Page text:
Better Homes and Garbage In Bill Dunster's London-area housing development, residents
tread lightly without even trying. by Marilyn Berlin Snell
Architect Bill Dunster
When it comes to devouring our natural resources, the places we live and work are monsters. More than half the materials consumed globally are used in construction, and 45 percent of the world's energy is used to heat, light, and ventilate our buildings. In the United States, three-quarters of all lumber goes toward new houses, remodels, and repairs. With the trend toward supersizing, lumber needs continue to grow: Our homes were 38 percent bigger in 2002 than in 1975, despite having fewer people per household on average.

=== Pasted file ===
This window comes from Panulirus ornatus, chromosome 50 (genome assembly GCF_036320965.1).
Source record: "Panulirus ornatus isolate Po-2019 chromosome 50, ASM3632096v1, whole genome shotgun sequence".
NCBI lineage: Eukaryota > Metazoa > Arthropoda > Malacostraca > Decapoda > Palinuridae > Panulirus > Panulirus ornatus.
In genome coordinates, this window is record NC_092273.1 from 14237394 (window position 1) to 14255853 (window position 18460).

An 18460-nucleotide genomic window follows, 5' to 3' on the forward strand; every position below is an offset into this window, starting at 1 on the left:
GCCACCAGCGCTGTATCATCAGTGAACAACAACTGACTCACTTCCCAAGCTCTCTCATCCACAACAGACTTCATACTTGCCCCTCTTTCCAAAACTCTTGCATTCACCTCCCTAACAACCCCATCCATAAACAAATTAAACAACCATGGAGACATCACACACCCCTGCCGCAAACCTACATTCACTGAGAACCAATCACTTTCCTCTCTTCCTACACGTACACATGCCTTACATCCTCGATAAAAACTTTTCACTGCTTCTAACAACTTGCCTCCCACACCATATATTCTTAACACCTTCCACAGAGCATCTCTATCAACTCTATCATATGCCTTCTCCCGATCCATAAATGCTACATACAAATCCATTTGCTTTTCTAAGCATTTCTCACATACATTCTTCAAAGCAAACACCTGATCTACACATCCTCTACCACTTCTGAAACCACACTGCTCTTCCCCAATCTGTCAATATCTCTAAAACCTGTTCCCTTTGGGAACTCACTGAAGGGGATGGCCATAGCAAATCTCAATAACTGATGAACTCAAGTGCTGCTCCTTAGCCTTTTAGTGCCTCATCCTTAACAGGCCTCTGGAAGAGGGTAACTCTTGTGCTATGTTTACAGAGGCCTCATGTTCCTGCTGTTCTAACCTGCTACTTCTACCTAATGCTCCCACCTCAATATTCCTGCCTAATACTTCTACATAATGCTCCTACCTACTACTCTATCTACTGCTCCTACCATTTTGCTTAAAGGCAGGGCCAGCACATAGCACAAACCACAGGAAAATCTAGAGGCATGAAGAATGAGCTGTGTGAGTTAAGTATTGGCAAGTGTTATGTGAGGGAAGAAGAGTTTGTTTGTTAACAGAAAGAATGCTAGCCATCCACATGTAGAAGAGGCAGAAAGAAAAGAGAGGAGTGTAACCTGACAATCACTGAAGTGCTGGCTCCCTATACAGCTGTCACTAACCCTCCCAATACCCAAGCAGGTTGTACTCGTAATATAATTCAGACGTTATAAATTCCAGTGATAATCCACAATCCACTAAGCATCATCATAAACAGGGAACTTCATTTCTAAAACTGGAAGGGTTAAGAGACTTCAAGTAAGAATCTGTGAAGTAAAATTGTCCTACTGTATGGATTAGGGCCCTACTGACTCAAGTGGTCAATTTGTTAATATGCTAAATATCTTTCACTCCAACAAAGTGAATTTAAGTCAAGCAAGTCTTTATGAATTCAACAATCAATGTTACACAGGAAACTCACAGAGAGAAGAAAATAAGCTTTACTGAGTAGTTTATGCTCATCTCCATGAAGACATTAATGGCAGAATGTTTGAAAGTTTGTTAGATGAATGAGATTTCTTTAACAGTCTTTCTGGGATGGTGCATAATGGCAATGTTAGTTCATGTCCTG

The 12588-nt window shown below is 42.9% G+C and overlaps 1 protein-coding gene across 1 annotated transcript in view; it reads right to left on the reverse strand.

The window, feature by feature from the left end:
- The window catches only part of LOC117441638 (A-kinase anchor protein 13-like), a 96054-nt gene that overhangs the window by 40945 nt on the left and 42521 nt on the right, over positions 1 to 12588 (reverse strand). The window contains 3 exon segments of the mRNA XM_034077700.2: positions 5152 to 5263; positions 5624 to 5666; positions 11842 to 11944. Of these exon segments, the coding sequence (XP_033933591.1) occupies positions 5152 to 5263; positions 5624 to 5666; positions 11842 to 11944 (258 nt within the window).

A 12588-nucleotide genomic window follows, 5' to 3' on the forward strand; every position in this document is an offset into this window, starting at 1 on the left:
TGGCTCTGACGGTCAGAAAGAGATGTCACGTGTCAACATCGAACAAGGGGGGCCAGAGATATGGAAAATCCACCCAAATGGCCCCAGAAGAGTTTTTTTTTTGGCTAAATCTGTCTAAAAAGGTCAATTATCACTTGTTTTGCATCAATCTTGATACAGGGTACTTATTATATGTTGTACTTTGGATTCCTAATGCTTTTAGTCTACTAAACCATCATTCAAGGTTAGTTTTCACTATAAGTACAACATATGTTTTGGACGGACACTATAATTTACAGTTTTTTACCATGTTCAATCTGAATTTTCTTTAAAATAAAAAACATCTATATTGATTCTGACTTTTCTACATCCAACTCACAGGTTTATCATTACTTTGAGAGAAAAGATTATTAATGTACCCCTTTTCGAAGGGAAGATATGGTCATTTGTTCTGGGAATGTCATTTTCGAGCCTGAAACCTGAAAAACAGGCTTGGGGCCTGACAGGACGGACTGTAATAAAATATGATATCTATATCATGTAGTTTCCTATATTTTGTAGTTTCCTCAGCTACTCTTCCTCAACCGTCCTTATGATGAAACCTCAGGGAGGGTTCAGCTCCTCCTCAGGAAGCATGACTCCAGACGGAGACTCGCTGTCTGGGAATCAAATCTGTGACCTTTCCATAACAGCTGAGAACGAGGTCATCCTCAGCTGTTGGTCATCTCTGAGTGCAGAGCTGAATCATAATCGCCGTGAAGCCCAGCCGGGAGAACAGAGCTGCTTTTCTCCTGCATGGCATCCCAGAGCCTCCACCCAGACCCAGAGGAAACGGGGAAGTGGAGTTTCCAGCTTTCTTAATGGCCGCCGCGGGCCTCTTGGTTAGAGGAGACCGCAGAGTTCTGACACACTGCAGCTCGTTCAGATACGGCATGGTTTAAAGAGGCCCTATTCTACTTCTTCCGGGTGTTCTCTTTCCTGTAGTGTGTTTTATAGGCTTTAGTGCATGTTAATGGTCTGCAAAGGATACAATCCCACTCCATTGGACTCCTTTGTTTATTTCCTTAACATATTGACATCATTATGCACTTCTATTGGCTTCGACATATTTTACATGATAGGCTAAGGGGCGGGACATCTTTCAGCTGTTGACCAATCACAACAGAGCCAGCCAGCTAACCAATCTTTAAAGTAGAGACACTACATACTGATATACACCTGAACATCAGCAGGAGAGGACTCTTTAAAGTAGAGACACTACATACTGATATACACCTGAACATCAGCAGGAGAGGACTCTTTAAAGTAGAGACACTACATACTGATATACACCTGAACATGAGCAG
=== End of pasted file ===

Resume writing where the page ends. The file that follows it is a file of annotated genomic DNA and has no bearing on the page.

Low impact, high style: A one-bedroom BedZED apartment is 603 square feet and costs around $200,000, a steal in London. Above, rooftop devices heat, cool, and freshen air while plants around them absorb carbon dioxide and insulate.
We dump millions of tons of "waste wood" from construction and demolition into our landfills each year, and toss 4.4 pounds of garbage per person, per day, on top of it -- much of it either recyclable or compostable. And that's not all. Irresponsible housing development, combined with an addiction to the automobile, have led to colossal suburban sprawl.
Each year, sprawl covers an amount of land nearly the size of Yellowstone National Park, while drive times between work and home and for necessities like groceries increasingly eat away at our lives: The average American driver spends the equivalent of 55 eight-hour workdays behind the wheel annually. If the rest of the world's people lived and consumed like that average American, we would need five planets to support them.